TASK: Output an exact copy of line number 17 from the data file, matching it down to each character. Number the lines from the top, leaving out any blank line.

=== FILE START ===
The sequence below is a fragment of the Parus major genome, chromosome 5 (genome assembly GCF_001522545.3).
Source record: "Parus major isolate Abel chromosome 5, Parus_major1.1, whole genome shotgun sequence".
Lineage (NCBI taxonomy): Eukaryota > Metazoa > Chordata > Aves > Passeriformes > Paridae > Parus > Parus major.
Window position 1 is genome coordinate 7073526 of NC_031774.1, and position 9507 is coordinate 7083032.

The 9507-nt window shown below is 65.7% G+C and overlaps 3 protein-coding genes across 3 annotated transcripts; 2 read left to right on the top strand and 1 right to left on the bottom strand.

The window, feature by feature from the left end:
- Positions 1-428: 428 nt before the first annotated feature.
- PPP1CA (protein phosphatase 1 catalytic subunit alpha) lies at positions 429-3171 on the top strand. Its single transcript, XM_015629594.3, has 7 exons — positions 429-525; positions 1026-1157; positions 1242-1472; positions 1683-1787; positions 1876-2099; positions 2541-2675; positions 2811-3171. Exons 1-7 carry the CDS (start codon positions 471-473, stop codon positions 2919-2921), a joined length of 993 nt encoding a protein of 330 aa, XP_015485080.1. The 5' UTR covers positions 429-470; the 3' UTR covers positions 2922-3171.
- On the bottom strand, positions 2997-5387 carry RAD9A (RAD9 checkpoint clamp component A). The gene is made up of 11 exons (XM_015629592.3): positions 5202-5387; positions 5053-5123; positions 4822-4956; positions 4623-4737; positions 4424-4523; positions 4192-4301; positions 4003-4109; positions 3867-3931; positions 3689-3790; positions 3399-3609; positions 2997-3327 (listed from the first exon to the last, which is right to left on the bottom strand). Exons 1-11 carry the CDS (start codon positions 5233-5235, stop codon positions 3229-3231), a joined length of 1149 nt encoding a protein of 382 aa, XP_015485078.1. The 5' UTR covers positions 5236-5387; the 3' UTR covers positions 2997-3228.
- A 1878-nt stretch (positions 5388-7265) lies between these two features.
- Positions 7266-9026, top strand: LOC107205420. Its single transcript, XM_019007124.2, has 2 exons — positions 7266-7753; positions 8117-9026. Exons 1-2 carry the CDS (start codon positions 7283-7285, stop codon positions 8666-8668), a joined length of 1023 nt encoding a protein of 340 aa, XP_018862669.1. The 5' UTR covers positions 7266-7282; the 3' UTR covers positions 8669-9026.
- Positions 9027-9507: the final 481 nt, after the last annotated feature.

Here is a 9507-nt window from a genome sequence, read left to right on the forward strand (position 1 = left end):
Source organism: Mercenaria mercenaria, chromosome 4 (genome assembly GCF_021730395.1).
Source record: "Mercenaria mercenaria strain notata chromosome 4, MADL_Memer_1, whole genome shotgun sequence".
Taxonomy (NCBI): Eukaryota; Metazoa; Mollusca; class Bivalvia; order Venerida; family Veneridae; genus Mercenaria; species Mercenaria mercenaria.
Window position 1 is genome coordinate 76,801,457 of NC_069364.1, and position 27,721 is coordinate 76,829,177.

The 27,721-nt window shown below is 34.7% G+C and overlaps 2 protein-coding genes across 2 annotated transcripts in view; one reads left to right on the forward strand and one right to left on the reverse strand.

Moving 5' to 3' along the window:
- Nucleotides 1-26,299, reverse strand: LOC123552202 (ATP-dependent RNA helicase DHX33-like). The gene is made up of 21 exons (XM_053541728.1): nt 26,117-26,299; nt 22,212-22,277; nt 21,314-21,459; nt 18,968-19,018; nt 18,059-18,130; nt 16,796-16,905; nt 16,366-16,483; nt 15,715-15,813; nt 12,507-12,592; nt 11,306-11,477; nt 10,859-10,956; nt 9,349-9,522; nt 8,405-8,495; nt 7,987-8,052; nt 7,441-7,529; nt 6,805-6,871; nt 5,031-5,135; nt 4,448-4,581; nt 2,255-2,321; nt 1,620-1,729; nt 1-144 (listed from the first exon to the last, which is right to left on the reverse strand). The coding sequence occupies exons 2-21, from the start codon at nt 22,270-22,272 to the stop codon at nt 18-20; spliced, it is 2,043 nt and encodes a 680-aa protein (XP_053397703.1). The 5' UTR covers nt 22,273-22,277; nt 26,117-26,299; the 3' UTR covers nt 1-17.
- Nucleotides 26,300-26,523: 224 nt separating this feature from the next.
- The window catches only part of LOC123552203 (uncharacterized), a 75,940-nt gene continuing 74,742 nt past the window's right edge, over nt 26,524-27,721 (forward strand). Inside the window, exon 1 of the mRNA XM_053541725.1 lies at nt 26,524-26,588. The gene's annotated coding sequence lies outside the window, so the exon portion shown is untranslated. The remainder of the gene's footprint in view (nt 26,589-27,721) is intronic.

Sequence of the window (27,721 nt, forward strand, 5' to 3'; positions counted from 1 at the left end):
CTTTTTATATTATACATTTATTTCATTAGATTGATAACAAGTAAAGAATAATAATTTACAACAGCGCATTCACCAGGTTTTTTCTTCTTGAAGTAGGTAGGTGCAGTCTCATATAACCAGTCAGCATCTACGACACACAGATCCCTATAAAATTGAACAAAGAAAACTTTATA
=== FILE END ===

Window position 1 is genome coordinate 76,801,457 of NC_069364.1, and position 27,721 is coordinate 76,829,177.